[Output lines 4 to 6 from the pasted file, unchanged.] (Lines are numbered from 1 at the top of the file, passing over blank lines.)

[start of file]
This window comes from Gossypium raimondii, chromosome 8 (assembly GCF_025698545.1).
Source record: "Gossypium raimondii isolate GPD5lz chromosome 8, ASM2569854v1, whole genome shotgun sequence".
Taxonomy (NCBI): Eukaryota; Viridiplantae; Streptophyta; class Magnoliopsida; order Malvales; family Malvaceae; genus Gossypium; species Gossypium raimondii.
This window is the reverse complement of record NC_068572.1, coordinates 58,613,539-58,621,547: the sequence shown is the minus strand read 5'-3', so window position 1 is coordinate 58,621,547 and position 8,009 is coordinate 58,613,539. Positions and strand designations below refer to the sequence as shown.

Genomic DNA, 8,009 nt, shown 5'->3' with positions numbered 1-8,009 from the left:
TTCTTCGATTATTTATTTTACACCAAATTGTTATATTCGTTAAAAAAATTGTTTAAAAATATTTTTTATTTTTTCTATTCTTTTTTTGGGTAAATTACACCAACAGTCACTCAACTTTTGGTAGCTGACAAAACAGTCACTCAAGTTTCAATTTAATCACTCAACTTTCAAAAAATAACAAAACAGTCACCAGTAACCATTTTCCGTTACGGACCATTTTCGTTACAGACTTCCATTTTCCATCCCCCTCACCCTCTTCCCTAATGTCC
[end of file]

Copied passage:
This window is the reverse complement of record NC_068572.1, coordinates 58,613,539-58,621,547: the sequence shown is the minus strand read 5'-3', so window position 1 is coordinate 58,621,547 and position 8,009 is coordinate 58,613,539. Positions and strand designations below refer to the sequence as shown.

Genomic DNA, 8,009 nt, shown 5'->3' with positions numbered 1-8,009 from the left:
TTCTTCGATTATTTATTTTACACCAAATTGTTATATTCGTTAAAAAAATTGTTTAAAAATATTTTTTATTTTTTCTATTCTTTTTTTGGGTAAATTACACCAACAGTCACTCAACTTTTGGTAGCTGACAAAACAGTCACTCAAGTTTCAATTTAATCACTCAACTTTCAAAAAATAACAAAACAGTCACCAGTAACCATTTTCCGTTACGGACCATTTTCGTTACAGACTTCCATTTTCCATCCCCCTCACCCTCTTCCCTAATGTCC